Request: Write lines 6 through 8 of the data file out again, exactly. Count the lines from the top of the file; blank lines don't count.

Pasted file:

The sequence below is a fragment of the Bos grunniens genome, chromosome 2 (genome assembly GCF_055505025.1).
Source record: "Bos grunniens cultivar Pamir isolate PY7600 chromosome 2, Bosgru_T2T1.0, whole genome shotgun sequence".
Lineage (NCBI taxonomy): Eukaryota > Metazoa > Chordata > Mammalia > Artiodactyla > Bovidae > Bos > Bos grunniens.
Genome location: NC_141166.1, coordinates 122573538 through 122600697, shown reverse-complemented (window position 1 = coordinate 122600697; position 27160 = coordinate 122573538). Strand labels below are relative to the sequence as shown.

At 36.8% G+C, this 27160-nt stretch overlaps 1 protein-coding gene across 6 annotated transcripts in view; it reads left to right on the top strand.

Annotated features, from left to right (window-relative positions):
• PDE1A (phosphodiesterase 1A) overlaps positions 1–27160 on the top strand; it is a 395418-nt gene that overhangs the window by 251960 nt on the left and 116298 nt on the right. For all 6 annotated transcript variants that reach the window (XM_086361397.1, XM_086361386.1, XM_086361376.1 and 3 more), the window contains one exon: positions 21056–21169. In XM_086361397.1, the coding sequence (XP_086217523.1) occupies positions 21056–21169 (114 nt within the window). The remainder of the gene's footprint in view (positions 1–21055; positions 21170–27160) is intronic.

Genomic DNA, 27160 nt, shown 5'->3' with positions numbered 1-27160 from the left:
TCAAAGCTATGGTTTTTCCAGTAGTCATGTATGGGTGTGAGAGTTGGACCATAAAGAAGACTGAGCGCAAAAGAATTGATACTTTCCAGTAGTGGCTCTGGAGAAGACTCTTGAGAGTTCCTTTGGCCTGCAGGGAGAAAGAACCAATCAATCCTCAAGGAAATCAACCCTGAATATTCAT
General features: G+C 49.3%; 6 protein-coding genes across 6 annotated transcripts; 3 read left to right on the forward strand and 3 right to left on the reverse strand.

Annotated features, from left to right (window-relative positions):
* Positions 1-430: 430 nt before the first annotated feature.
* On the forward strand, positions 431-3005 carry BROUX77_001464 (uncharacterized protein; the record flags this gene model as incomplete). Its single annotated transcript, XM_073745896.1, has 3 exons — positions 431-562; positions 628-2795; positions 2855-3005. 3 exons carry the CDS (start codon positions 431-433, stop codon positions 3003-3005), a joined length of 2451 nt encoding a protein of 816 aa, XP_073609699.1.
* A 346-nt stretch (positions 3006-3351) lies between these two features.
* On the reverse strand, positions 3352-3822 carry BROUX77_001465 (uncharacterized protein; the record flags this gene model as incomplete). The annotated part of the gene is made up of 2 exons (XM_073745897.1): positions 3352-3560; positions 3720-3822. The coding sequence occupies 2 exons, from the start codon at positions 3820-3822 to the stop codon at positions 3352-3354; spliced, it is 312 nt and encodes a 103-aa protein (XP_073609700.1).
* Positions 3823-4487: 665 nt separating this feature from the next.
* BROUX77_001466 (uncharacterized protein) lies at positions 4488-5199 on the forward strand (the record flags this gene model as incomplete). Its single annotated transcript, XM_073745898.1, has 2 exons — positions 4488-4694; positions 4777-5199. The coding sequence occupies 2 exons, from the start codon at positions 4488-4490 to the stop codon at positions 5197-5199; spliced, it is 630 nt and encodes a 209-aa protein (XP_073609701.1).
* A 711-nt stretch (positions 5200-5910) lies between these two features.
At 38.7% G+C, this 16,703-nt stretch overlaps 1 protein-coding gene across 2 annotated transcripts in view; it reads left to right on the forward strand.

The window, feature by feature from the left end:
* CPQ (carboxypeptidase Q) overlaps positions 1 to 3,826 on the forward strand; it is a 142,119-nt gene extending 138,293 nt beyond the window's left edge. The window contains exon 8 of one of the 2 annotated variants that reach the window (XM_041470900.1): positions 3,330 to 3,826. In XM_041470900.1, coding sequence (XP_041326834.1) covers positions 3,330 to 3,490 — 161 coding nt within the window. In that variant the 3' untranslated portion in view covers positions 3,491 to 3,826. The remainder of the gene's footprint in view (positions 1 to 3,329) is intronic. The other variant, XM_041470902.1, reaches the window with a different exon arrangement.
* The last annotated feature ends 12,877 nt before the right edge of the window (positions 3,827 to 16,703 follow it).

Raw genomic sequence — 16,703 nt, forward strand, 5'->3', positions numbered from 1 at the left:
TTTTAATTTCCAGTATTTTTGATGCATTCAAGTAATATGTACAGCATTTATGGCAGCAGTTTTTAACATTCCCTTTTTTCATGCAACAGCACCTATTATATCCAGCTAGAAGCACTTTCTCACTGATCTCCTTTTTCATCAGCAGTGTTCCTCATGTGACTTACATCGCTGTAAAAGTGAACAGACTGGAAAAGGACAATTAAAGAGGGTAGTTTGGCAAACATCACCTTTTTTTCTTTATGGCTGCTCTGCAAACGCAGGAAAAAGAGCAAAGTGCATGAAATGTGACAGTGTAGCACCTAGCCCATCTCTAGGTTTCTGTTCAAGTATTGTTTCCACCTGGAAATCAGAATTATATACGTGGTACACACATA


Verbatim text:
Annotated features, from left to right (window-relative positions):
• PDE1A (phosphodiesterase 1A) overlaps positions 1–27160 on the top strand; it is a 395418-nt gene that overhangs the window by 251960 nt on the left and 116298 nt on the right. For all 6 annotated transcript variants that reach the window (XM_086361397.1, XM_086361386.1, XM_086361376.1 and 3 more), the window contains one exon: positions 21056–21169. In XM_086361397.1, the coding sequence (XP_086217523.1) occupies positions 21056–21169 (114 nt within the window). The remainder of the gene's footprint in view (positions 1–21055; positions 21170–27160) is intronic.

Genomic DNA, 27160 nt, shown 5'->3' with positions numbered 1-27160 from the left: